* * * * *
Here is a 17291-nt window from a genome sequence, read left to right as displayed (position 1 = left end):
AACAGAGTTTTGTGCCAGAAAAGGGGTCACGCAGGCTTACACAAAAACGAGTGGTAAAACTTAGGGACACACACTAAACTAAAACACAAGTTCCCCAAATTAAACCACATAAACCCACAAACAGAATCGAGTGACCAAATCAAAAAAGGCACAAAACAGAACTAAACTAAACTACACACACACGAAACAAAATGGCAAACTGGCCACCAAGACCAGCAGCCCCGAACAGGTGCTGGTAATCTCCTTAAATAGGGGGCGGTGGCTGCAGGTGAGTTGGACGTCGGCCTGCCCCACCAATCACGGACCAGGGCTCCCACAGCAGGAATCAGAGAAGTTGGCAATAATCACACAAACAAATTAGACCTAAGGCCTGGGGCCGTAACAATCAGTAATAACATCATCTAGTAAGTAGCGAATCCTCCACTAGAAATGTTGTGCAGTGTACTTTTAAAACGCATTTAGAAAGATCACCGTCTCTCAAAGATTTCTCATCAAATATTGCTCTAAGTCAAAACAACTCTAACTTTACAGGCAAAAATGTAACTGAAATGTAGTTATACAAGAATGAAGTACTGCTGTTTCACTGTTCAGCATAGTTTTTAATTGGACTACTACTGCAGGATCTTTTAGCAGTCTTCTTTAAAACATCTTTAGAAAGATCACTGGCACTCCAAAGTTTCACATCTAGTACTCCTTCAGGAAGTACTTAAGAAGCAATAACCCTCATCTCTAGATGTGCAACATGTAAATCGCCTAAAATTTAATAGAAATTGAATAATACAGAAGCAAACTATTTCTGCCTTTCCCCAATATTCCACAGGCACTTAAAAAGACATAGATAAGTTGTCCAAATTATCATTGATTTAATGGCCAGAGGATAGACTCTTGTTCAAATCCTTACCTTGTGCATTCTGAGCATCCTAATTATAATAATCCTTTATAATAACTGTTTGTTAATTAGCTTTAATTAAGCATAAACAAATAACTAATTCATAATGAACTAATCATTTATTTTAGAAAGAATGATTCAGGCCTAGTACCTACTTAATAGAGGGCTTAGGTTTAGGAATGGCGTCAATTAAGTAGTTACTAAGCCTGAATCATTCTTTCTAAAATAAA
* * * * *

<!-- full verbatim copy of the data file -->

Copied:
Here is a 17291-nt window from a genome sequence, read left to right as displayed (position 1 = left end):
AACAGAGTTTTGTGCCAGAAAAGGGGTCACGCAGGCTTACACAAAAACGAGTGGTAAAACTTAGGGACACACACTAAACTAAAACACAAGTTCCCCAAATTAAACCACATAAACCCACAAACAGAATCGAGTGACCAAATCAAAAAAGGCACAAAACAGAACTAAACTAAACTACACACACACGAAACAAAATGGCAAACTGGCCACCAAGACCAGCAGCCCCGAACAGGTGCTGGTAATCTCCTTAAATAGGGGGCGGTGGCTGCAGGTGAGTTGGACGTCGGCCTGCCCCACCAATCACGGACCAGGGCTCCCACAGCAGGAATCAGAGAAGTTGGCAATAATCACACAAACAAATTAGACCTAAGGCCTGGGGCCGTAACAATCAGTAATAACATCATCTAGTAAGTAGCGAATCCTCCACTAGAAATGTTGTGCAGTGTACTTTTAAAACGCATTTAGAAAGATCACCGTCTCTCAAAGATTTCTCATCAAATATTGCTCTAAGTCAAAACAACTCTAACTTTACAGGCAAAAATGTAACTGAAATGTAGTTATACAAGAATGAAGTACTGCTGTTTCACTGTTCAGCATAGTTTTTAATTGGACTACTACTGCAGGATCTTTTAGCAGTCTTCTTTAAAACATCTTTAGAAAGATCACTGGCACTCCAAAGTTTCACATCTAGTACTCCTTCAGGAAGTACTTAAGAAGCAATAACCCTCATCTCTAGATGTGCAACATGTAAATCGCCTAAAATTTAATAGAAATTGAATAATACAGAAGCAAACTATTTCTGCCTTTCCCCAATATTCCACAGGCACTTAAAAAGACATAGATAAGTTGTCCAAATTATCATTGATTTAATGGCCAGAGGATAGACTCTTGTTCAAATCCTTACCTTGTGCATTCTGAGCATCCTAATTATAATAATCCTTTATAATAACTGTTTGTTAATTAGCTTTAATTAAGCATAAACAAATAACTAATTCATAATGAACTAATCATTTATTTTAGAAAGAATGATTCAGGCCTAGTACCTACTTAATAGAGGGCTTAGGTTTAGGAATGGCGTCAATTAAGTAGTTACTAAGCCTGAATCATTCTTTCTAAAATAAA